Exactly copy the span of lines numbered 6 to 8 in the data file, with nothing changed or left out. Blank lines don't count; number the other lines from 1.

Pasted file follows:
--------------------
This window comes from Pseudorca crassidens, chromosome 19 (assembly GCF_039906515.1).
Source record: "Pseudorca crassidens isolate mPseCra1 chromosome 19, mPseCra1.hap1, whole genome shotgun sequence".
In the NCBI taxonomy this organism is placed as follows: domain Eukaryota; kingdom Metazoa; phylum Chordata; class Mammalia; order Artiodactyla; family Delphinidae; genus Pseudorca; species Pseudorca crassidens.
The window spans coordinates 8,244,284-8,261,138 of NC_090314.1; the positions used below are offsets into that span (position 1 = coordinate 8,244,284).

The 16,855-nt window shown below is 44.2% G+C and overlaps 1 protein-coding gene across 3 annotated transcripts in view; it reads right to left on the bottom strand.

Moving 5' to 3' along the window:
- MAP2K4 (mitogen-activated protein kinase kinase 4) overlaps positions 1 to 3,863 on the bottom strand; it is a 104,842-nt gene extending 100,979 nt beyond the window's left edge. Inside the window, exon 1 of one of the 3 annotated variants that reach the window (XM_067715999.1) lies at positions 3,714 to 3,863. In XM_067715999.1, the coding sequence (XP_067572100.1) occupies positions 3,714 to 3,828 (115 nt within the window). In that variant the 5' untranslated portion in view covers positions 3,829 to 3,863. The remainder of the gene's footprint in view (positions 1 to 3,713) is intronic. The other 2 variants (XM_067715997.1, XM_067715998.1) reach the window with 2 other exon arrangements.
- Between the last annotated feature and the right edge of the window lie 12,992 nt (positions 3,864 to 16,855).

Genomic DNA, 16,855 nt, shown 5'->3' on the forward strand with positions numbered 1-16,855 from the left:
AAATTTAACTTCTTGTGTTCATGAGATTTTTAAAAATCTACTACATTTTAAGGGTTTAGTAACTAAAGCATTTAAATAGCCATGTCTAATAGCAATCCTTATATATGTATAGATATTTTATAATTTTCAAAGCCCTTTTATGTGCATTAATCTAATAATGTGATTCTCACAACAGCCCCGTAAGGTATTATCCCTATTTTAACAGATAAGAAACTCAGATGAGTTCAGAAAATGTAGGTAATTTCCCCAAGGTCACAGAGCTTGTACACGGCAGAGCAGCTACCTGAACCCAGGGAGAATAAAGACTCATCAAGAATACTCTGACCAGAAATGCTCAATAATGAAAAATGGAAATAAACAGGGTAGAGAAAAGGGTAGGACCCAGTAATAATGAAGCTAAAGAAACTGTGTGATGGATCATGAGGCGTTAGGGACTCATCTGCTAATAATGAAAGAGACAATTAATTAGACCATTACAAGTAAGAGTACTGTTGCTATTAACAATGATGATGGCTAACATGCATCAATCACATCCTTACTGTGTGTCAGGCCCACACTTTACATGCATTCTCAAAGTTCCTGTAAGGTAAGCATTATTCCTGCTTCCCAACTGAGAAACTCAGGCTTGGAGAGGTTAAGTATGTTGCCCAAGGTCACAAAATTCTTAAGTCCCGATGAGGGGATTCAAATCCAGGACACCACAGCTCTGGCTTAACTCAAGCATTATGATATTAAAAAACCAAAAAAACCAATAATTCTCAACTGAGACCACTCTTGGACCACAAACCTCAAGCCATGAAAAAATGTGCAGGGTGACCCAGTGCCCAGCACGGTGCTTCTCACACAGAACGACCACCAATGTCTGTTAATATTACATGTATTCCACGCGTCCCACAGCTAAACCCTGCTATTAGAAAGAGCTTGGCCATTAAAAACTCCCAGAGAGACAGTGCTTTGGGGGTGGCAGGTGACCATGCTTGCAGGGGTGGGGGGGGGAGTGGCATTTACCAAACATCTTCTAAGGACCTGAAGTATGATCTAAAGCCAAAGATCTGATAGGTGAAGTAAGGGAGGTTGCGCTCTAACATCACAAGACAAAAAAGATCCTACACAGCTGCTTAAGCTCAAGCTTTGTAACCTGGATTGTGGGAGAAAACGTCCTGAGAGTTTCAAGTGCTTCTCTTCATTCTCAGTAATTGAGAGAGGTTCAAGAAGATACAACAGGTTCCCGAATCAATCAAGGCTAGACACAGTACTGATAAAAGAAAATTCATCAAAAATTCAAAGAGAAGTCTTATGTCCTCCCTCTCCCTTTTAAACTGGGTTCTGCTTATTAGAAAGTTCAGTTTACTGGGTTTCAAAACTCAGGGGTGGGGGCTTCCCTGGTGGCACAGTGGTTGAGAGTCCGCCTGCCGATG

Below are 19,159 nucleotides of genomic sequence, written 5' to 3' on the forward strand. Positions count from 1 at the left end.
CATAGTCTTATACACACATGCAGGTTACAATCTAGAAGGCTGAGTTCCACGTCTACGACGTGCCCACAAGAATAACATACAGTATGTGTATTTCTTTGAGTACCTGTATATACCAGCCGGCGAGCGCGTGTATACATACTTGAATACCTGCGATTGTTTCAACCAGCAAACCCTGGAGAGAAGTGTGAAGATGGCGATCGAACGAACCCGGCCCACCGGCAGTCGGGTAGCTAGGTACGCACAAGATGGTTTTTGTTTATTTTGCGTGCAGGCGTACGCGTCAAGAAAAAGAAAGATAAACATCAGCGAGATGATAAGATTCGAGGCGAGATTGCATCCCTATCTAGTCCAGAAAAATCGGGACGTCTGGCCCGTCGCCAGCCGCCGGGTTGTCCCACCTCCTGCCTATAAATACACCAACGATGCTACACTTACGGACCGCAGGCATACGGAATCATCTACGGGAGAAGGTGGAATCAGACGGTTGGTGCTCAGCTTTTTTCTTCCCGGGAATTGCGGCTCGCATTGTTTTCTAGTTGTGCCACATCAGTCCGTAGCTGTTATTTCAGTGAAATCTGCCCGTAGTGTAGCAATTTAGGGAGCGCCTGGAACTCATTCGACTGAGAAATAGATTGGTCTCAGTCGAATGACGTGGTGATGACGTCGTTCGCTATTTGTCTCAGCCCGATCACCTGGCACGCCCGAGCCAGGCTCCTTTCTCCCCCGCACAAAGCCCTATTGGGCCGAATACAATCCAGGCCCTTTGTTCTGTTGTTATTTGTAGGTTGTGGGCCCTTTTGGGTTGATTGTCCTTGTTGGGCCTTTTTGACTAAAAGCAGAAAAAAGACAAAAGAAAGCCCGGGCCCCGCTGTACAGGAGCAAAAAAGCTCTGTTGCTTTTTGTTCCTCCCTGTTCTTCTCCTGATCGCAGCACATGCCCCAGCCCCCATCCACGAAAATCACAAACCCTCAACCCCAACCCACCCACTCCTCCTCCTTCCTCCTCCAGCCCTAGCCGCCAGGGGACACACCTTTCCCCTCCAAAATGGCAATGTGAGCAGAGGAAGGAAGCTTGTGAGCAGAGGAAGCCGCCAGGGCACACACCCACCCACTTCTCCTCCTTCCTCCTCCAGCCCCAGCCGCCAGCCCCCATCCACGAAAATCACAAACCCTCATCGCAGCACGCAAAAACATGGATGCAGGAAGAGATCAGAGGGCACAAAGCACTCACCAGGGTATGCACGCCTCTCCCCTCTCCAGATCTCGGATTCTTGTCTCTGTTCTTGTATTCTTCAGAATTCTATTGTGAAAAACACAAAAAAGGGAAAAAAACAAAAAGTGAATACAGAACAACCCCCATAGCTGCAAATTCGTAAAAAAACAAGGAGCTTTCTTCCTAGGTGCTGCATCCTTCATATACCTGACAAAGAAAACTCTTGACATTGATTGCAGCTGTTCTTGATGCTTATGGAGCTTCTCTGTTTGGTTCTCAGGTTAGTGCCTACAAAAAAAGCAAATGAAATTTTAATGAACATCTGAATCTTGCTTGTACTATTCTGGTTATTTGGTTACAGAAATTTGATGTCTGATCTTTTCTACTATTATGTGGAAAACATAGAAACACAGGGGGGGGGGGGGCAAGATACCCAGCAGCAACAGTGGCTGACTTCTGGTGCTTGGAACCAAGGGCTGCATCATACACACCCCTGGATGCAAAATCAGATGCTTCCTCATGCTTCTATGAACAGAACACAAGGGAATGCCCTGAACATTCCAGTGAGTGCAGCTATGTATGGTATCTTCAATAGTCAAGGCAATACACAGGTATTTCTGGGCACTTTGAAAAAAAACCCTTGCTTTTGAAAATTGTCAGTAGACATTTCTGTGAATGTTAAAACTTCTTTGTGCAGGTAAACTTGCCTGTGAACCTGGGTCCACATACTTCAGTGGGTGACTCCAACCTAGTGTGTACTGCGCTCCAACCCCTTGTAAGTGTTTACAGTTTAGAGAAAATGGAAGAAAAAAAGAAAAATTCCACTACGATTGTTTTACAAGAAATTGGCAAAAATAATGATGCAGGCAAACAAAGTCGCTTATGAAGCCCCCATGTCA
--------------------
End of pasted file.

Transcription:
Moving 5' to 3' along the window:
- MAP2K4 (mitogen-activated protein kinase kinase 4) overlaps positions 1 to 3,863 on the bottom strand; it is a 104,842-nt gene extending 100,979 nt beyond the window's left edge. Inside the window, exon 1 of one of the 3 annotated variants that reach the window (XM_067715999.1) lies at positions 3,714 to 3,863. In XM_067715999.1, the coding sequence (XP_067572100.1) occupies positions 3,714 to 3,828 (115 nt within the window). In that variant the 5' untranslated portion in view covers positions 3,829 to 3,863. The remainder of the gene's footprint in view (positions 1 to 3,713) is intronic. The other 2 variants (XM_067715997.1, XM_067715998.1) reach the window with 2 other exon arrangements.
- Between the last annotated feature and the right edge of the window lie 12,992 nt (positions 3,864 to 16,855).